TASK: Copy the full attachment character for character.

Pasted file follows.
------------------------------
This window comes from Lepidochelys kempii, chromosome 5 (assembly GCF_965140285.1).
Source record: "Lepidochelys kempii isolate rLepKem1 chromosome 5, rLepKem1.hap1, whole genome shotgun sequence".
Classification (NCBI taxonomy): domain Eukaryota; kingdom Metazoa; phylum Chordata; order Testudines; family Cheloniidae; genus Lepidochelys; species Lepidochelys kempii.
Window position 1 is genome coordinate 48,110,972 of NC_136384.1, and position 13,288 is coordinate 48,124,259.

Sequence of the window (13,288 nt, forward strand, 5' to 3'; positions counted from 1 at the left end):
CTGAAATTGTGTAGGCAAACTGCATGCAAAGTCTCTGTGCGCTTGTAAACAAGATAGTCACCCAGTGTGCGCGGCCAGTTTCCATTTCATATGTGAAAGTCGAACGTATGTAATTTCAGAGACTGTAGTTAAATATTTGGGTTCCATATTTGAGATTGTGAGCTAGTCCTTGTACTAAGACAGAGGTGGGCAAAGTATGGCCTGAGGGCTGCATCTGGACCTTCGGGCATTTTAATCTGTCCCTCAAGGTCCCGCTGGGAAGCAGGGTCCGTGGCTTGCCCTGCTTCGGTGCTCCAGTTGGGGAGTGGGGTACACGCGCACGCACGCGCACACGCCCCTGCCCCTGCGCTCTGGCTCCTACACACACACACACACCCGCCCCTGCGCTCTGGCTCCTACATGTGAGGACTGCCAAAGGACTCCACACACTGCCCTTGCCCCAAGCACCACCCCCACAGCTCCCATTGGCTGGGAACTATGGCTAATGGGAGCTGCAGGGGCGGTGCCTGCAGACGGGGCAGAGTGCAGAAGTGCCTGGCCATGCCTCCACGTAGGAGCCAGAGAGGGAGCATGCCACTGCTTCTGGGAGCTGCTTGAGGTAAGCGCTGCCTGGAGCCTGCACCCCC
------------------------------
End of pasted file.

This window comes from Lepidochelys kempii, chromosome 5 (assembly GCF_965140285.1).
Source record: "Lepidochelys kempii isolate rLepKem1 chromosome 5, rLepKem1.hap1, whole genome shotgun sequence".
Classification (NCBI taxonomy): domain Eukaryota; kingdom Metazoa; phylum Chordata; order Testudines; family Cheloniidae; genus Lepidochelys; species Lepidochelys kempii.
Window position 1 is genome coordinate 48,110,972 of NC_136384.1, and position 13,288 is coordinate 48,124,259.

Sequence of the window (13,288 nt, forward strand, 5' to 3'; positions counted from 1 at the left end):
CTGAAATTGTGTAGGCAAACTGCATGCAAAGTCTCTGTGCGCTTGTAAACAAGATAGTCACCCAGTGTGCGCGGCCAGTTTCCATTTCATATGTGAAAGTCGAACGTATGTAATTTCAGAGACTGTAGTTAAATATTTGGGTTCCATATTTGAGATTGTGAGCTAGTCCTTGTACTAAGACAGAGGTGGGCAAAGTATGGCCTGAGGGCTGCATCTGGACCTTCGGGCATTTTAATCTGTCCCTCAAGGTCCCGCTGGGAAGCAGGGTCCGTGGCTTGCCCTGCTTCGGTGCTCCAGTTGGGGAGTGGGGTACACGCGCACGCACGCGCACACGCCCCTGCCCCTGCGCTCTGGCTCCTACACACACACACACACCCGCCCCTGCGCTCTGGCTCCTACATGTGAGGACTGCCAAAGGACTCCACACACTGCCCTTGCCCCAAGCACCACCCCCACAGCTCCCATTGGCTGGGAACTATGGCTAATGGGAGCTGCAGGGGCGGTGCCTGCAGACGGGGCAGAGTGCAGAAGTGCCTGGCCATGCCTCCACGTAGGAGCCAGAGAGGGAGCATGCCACTGCTTCTGGGAGCTGCTTGAGGTAAGCGCTGCCTGGAGCCTGCACCCCC